The clock flickers to 06.00 and Talk Radio UK kicks in from test transmissions to the real thing with Samantha Meah and Sean Bolger - "the queen and king of gossip" with the "inside leg on celebrities".
"What an exciting day," says Sean. "What an exciting programme," adds Sam. "Are you shocking?" asks Sean. "No," replies Sam. "Are you shocking?" "Shocking? I'm barely breathing at this hour."
Sam is helpless. Sean to the rescue: "Chocolate - can it improve your sex life or does it leave a nasty stain on the sheets?" More of that later, he promises. But first, Europe. Jacques Santer, president of the European Commission, outlines plans to scrap internal border controls within the EU. "I think that's great," says Sean before explaining how he once had enormous difficulty getting back into Britain. Sam wonders if you can travel in Europe without a passport. "I'm not sure," she concludes.
Sean and Sam are the first voices to be heard from Talk Radio UK, Britain's newest national commercial radio station. Based around guests, phone-ins and presenters who act more like on-air columnists, Talk Radio is looking to win 4 million listeners in its first year.
Amid Sean and Sam's Euro-babble, the network's advance publicity drifts back. "Our mission is to create the sort of radio where you think you might have missed something if you tune in late ... The sort of radio which makes you feel something - interest, annoyance, amusement . . . anything as long as it's not just boredom, indifference and apathy."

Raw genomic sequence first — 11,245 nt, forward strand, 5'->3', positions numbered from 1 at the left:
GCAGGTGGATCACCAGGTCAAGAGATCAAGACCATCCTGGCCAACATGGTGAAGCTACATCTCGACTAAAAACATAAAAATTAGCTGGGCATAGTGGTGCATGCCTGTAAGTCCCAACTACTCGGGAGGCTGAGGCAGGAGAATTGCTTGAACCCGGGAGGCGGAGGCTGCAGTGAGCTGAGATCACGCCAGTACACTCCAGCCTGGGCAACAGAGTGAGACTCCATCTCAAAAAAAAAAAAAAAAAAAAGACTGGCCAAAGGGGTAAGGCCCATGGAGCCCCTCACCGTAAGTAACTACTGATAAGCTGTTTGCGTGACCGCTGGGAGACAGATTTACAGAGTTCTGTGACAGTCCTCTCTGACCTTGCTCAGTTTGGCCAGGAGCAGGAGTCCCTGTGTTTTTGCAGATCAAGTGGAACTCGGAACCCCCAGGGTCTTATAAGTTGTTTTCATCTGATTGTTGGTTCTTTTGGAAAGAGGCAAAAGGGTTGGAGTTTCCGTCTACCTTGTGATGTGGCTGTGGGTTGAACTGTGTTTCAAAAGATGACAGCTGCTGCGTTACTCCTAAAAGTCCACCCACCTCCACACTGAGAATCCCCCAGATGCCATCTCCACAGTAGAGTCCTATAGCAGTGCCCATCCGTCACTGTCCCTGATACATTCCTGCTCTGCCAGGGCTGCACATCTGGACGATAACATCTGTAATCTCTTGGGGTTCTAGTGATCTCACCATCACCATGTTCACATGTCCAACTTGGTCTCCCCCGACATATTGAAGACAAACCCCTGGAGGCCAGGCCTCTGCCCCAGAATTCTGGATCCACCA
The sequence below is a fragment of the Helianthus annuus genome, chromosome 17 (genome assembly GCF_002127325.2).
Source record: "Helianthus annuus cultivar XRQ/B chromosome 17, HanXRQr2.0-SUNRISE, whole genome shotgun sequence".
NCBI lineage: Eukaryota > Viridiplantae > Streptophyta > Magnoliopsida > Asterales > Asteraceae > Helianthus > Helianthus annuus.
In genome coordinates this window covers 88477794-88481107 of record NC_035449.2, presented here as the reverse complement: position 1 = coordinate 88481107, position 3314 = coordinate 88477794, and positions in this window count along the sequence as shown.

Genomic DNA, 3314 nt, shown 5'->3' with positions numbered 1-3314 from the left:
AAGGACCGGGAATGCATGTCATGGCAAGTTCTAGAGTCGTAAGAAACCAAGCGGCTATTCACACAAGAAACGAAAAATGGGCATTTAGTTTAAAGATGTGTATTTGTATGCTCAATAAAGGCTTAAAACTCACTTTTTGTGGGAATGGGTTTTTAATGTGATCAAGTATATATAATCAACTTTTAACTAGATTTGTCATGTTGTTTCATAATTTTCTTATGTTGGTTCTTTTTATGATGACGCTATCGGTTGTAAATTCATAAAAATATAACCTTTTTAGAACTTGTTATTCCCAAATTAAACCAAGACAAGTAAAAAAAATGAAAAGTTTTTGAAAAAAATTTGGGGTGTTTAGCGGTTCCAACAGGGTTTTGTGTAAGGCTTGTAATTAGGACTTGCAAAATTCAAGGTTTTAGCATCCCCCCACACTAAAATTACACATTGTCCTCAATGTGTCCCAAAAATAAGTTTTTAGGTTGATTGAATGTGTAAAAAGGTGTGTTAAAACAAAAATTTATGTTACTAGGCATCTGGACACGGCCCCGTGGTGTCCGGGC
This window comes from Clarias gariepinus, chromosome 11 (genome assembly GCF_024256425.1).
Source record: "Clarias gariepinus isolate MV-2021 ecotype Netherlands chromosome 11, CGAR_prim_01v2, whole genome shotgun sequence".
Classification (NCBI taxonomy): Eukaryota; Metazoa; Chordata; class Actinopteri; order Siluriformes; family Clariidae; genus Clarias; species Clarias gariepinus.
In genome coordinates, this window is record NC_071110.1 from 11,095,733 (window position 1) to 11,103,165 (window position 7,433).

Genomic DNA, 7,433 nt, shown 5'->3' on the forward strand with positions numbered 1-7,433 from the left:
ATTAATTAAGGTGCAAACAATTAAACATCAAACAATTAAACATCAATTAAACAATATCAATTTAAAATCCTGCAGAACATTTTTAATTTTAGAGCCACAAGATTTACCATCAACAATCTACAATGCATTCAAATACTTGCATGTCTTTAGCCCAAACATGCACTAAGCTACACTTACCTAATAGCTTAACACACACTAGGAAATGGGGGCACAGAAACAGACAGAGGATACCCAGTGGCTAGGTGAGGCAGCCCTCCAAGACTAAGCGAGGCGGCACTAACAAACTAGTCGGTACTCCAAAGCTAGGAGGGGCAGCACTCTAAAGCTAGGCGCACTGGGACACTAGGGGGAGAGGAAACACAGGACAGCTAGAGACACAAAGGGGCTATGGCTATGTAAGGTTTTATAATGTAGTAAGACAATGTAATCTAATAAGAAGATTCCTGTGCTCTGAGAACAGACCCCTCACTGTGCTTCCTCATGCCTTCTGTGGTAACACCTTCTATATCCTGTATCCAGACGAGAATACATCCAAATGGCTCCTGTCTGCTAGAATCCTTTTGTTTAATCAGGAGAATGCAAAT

09.00: Another hour, another issue - joyriding. "Where does the buck stop?" asks Sean. "Where does it stop?" echoes Sam. The rapport is eerie.
A couple of hours later and Scott Chisolm, a former Sky News presenter, is wrestling with a troublesome switchboard on his UK Today show. At least, he hasn't punched it yet. "John, you're on Talk Radio ..." Silence. He takes us through immigration ("do you feel deluged?"), welfare scroungers ("how can this be right?") and the veal trade ("I used to raise calves - they are inherently stupid, they can't think, drink or play Scrabble").
John Aumonier, the station's managing director, promises radio at the edge of opinion and sensibilities - a boast not yet fulfilled, according to Ron Onions, a former LBC executive and speech radio veteran. "There's nothing new," he said.
"Despite the hype, they are essentially regrinding existing formats, There are already people doing it better. It's not uninteresting, but you've got to do better than that."Reuse content